The Kolmogorov–Smirnov test of normality was applied. Normally distributed data were expressed as mean±sd and skewed data as median (interquartile range (IQR)). Skewed data were log-transformed to obtain a normal distribution. Comparisons between baseline and exacerbation data, and between the different exacerbation visits for symptoms, lung function parameters, and airway and systemic inflammatory markers, were analysed using a paired t-test, an unpaired t-test and Mann–Whitney U-tests as appropriate. Spearman's correlation was used to assess the relationships between changes in airway inflammation and recovery time, and between serum CRP at day 14 and time to next exacerbation. A Chi-squared test was used to compare exacerbation symptoms at the index and recurrent exacerbation. The percentage changes between baseline and the different exacerbation visits for each parameter were calculated.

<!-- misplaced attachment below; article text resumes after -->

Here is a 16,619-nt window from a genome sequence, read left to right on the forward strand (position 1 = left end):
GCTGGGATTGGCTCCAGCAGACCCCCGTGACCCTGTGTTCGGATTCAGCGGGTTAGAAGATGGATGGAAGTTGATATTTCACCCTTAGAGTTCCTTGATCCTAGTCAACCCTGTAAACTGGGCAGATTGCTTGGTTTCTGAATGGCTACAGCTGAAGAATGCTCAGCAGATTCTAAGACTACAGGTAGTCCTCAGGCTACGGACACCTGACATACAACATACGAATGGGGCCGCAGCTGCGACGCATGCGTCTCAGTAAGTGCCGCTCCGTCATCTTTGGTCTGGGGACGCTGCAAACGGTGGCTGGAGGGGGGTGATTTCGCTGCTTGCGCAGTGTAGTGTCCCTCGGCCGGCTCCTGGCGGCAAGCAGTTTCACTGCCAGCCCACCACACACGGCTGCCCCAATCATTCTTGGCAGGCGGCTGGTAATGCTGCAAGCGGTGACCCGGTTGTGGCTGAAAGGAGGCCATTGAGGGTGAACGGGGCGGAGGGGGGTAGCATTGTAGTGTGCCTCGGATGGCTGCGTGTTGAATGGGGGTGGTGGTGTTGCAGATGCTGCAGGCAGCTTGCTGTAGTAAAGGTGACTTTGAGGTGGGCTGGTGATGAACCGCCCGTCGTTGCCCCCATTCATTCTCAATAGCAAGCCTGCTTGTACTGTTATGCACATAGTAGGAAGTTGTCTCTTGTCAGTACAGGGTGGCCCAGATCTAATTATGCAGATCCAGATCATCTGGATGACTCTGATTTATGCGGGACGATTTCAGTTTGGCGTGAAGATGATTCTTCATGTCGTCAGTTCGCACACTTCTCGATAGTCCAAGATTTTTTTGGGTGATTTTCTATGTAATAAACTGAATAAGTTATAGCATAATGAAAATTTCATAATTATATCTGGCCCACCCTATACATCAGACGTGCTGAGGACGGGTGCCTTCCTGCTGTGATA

A mixed linear regression model was used to study the changes in the time series of cytokine data, as this technique gives more flexibility to analyse within-patient changes, it accounts for a good level of correlation among the variables modelled, accommodates for missing data and restricts the bias towards zero. The mixed linear models with random effects compared the evolution of the time curve during the recovery phase of the exacerbation in two groups of patients separated by a binary trait (i.e. frequent versus infrequent exacerbators and recovered versus nonrecovered). First, the best fitting curve shape was determined individually for the different cytokines separated by a time variable. Then the best fitting curve model (using time, time-squared or time-cubed) was placed in the final model, in interaction with the binary trait to explain the response of the log-transformed cytokine. Finally, a visual output was produced from this modelling, using predicted values for each time point, expressed as a percentage of the value at exacerbation onset, accompanied by one se. A probability of error of ≤5% was considered statistically significant.